Uldus Bakhtiozina is a Russian photographer and visual artist who studied Photography at University of Arts, London, at Central Saint Martins College. She worked as a fashion and art photographer and is now back in Russia working from her own studio of visual arts.
Let’s look at what lovely droplets of word wonders we have today.
1. Strange Vs Lovecraft by various. We all know the Lovecraft way: Lots of high minded dialogue and description, a few masterful aliens and a lot of cowering humans, all with a dash of racism thrown in for good measure. Or is it? Lovecraft has spawned a multitude of fan fiction and this is probably the most unusual. These folks love Lovecraft but they’ve taken his ideas to a new place – a trash/pulp/bizarro type place.
Kevin Strange, the editor, says of Lovecraft in the intro: ” I love the pomposity, the snobbery, the feeling of exclusion. No other horror fiction feels like a private clubhouse as much as Lovecraftian fiction. It’s part of the genre’s charm and mystery. But I’m here to crash the party.”
And crash it they do. It’s a very entertaining collection of stories even if some do get a little juvenile (you may argue that that’s the point), and it’s definitely not for the easily offended. However Lovecraft himself could be quite offensive when he wanted to be, so go ahead, have a read and make up your own minds.
2. The Invention of Morel by Adolfo Bioy Casares. Partly a study in loneliness and partly the exploration of our relationship with big screen performers, who are completely clueless of our existence while we feel we know them so well, this was apparently inspired by the author’s fascination with silent siren Louise Brooks. I don’t blame him, she was a fox.
A man is stuck on a desert island with only a handful of strangers for company, however these strangers don’t acknowledge him. Who are they and why do they repeat the same actions day after day? It’s an intriguing and slightly spooky read which made me think of immersive plays where you wander from room to room watching the performance, and it’s really quite a clever idea.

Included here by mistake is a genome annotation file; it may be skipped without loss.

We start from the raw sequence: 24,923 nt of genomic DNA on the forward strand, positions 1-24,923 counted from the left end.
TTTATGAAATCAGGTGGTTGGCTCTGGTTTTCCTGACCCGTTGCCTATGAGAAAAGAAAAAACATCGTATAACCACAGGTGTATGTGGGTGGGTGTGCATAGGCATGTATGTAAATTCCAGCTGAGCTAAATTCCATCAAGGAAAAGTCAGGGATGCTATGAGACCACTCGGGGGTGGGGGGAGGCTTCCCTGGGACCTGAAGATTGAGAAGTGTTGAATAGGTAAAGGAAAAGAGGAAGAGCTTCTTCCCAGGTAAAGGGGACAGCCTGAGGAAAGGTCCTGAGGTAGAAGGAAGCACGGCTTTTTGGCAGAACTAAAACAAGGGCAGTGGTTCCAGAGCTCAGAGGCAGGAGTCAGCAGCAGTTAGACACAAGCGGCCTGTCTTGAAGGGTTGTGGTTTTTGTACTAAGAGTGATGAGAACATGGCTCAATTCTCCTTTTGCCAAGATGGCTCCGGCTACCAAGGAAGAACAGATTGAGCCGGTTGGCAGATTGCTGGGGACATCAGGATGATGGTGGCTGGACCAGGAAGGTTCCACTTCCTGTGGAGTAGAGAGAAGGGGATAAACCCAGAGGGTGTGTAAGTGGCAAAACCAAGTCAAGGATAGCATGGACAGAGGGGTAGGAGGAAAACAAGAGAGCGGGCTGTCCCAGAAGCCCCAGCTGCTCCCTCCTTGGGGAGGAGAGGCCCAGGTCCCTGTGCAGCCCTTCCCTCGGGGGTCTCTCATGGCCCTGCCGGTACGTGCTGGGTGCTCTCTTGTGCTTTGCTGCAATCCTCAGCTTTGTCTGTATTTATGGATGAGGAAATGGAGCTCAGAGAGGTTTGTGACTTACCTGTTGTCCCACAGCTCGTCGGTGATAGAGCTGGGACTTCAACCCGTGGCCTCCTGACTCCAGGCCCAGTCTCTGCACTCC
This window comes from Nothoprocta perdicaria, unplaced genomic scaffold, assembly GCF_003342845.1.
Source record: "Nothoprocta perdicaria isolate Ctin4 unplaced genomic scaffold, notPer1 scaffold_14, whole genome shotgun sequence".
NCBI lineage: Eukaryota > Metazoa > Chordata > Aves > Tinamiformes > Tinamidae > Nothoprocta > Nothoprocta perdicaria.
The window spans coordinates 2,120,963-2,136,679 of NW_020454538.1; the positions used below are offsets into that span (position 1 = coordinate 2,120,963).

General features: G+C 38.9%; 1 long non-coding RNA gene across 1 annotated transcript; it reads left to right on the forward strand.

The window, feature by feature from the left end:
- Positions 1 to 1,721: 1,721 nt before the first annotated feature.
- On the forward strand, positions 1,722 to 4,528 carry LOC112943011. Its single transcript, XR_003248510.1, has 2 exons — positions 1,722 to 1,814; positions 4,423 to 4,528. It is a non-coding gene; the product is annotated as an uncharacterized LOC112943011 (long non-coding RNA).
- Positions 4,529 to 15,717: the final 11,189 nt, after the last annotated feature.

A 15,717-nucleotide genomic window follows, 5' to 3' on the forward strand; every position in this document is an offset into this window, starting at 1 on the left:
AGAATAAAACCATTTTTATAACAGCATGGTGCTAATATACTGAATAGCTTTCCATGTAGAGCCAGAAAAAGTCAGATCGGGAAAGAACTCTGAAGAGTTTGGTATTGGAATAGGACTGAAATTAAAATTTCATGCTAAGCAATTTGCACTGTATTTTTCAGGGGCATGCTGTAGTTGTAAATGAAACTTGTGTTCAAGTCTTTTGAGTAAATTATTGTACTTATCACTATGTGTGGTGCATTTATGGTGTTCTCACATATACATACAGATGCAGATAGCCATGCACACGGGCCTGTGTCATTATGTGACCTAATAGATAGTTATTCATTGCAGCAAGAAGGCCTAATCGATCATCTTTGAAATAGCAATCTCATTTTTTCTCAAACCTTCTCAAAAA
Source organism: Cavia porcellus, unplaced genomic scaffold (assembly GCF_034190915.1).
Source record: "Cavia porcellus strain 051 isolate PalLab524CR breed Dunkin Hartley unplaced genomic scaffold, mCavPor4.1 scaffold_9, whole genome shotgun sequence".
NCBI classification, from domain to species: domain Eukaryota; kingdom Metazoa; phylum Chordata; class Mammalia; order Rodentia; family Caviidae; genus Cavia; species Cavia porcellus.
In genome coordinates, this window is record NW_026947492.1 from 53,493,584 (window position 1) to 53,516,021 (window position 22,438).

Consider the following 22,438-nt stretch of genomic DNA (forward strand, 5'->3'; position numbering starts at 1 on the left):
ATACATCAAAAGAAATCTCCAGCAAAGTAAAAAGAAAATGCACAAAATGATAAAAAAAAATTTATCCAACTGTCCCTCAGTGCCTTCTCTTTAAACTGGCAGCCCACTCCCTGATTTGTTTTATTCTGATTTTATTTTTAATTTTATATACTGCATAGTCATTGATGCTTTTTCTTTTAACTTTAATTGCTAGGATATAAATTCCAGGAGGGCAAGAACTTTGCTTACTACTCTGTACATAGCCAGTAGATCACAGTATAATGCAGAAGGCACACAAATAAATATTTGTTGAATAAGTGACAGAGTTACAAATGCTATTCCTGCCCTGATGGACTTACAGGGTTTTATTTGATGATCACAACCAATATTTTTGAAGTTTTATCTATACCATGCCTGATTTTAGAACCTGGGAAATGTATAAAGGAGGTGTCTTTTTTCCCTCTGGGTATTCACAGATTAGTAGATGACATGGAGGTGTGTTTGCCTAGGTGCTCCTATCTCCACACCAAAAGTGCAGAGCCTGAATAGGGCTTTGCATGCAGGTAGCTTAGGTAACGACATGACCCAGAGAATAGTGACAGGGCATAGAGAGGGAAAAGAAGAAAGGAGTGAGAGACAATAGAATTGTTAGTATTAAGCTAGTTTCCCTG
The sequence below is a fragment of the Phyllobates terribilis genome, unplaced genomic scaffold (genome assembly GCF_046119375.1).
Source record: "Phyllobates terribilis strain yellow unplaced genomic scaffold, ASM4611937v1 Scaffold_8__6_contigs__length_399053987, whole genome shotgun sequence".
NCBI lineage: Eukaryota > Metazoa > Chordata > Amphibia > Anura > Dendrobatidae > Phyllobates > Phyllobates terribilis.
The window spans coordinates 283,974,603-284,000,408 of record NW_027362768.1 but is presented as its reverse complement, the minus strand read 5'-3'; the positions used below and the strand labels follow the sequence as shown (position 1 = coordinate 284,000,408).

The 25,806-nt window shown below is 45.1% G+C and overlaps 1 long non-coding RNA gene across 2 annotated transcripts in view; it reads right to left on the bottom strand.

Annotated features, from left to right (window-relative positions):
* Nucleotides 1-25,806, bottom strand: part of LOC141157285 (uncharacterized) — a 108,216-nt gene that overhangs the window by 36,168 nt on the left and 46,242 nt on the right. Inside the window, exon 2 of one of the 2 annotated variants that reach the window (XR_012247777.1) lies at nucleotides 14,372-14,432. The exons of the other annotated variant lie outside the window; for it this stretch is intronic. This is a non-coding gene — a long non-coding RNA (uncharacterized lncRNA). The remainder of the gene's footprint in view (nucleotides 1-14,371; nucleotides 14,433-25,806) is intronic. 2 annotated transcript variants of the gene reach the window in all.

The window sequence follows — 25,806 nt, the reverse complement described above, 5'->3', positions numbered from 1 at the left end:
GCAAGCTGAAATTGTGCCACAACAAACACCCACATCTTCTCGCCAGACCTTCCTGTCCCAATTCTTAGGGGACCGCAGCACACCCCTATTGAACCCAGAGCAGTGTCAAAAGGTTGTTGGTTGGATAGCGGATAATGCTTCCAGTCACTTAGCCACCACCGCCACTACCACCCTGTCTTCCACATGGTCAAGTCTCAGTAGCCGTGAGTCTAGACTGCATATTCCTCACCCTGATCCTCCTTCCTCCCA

3. Attic Clowns Volume Four by Jeremy C Shipp. Apparently there are other volumes of clown in attics which I have not read yet, but this includes a standalone novella called The Ascension of Globcow the Foot Eater and a short story called Hobo.
An angel who takes his job far more seriously than his co-workers is asked to help a small demon called Globcow mend his ways and live among the angels, a task that turns out not to be as easy as he thought. Globcow is actually quite a cute story, albeit one that includes murder, dismemberment and a scary clown. In an attic!
Jeremy has an endearing sense of humour which I find very appealing and it was enough to make me want to search out his other stuff too. Which I will.
4. Discouraging At Best by John Lawson. This is an intriguing, sometimes confusing, sometimes funny, occasionally disturbing stream-of-consciousness story that highlights the author’s concern with the state of the world, including it’s views on violence and race.
It’s a barrage in the shape of a narrative but one I feel is worth reading rather than just a simple lecture. It’s unusual and interestingly presented, and it might just tickle your brain.
Well, that’s enough mind licking for now, toodle pip!